Dove has been around for decades, but the company found itself in the hottest water of its life in 2017. Attempting to celebrate diversity, they created an ad for body lotion in which women of various ages and backgrounds transitioned into one another. However, the shortened clip posted to Facebook showed a black woman becoming a white woman, who then became a light-skinned Asian woman. This created a firestorm on social media, with many interpreting it to mean that the black woman was “cleansing” her identity to become white. Dove apologized, but critics remained unconvinced, calling the ad tone deaf at best.

#3: You Survived the Boston Marathon!

Context is everything. Sportswear giant Adidas sponsored the Boston Marathon in 2017, and following the event sent participants an email titled “You survived the Boston Marathon!”. While many people understood the congratulatory tone behind the statement, given that it occurred only four years after the bombing that took the lives of three people and injured more than 260, the company was also criticized for their poor choice of words, which many saw as insensitive. Adidas was quick to apologize, stating that there was “no thought” given to the subject line. Clearly.

#2: KKK Wednesday

Yep, it’s another case of “what were they even thinking?” A UK branch of Krispy Kreme found itself in some serious trouble when it advertised a promotion titled KKK Wednesday. The title was meant to stand for Krispy Kreme Klub Wednesdays, an event meant for children out of school. While their intentions may have been innocent, many associated the promotion with the Ku Klux Klan, one of America’s most infamous hate groups. Krispy Kreme pulled the promotion and launched an internal investigation after incensed customers complained about the name, stating that the promotion “was never intended to cause offense.”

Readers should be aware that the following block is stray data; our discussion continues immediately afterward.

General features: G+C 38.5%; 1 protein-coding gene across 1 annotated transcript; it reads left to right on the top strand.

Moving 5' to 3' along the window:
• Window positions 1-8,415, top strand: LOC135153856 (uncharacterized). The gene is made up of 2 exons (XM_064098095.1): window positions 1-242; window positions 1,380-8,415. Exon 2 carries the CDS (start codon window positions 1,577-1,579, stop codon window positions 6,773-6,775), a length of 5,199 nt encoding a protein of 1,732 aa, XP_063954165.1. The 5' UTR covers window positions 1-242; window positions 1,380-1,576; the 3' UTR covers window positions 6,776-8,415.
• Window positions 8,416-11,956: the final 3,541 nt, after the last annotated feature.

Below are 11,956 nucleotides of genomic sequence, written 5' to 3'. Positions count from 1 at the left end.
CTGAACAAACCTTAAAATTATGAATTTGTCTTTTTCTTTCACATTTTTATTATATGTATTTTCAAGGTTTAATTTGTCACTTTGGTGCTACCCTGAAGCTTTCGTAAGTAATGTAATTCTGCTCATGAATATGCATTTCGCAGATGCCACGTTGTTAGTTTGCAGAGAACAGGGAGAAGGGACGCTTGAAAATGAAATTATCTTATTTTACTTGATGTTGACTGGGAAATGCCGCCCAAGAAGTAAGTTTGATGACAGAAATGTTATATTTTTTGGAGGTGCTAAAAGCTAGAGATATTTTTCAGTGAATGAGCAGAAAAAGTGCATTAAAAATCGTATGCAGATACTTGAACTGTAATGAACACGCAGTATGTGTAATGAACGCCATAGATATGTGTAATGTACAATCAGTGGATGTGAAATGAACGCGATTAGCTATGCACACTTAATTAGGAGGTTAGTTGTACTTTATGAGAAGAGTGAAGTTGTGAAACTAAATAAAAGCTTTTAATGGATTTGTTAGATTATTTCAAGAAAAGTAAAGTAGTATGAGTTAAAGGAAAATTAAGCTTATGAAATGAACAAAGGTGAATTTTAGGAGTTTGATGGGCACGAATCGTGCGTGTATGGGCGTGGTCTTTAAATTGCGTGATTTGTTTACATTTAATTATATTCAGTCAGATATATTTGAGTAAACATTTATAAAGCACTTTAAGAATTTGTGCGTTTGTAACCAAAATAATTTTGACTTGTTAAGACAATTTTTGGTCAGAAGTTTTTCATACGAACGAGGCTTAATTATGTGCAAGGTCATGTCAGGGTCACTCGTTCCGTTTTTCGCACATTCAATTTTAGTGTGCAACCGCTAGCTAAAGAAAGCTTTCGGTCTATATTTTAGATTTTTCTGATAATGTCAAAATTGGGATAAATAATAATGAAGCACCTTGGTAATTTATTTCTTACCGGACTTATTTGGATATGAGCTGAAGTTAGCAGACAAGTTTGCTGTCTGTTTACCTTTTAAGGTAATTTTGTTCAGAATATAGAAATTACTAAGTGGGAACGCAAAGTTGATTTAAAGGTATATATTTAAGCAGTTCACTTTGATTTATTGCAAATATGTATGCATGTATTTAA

Before we unveil our top pick, here are a few honorable mentions.

Asda & Tesco’s Mental Patient Halloween Costume

Cartoon Network Causes a Bomb Scare

Nivea’s “White Is Purity” Ad

#1: Ratner Group CEO Calls His Product “Total Crap”

Not every CEO can pull off the whole “Steve Jobs” thing. Case in point, Gerald Ratner, former CEO of jewellery company the Ratner Group. During a lighthearted speech for the Institute of Directors, Ratner referred to one of his products as “total crap”, and claimed that another was cheaper than a prawn sandwich but wouldn't last as long. The fallout was enormous, as the company's value plummeted by £500 million. Ratner Group’s name was soon changed to Signet Group, and Ratner moved on to start a health club, with the terms “Ratner Effect” and “doing a Ratner” becoming a lasting testament to his legacy.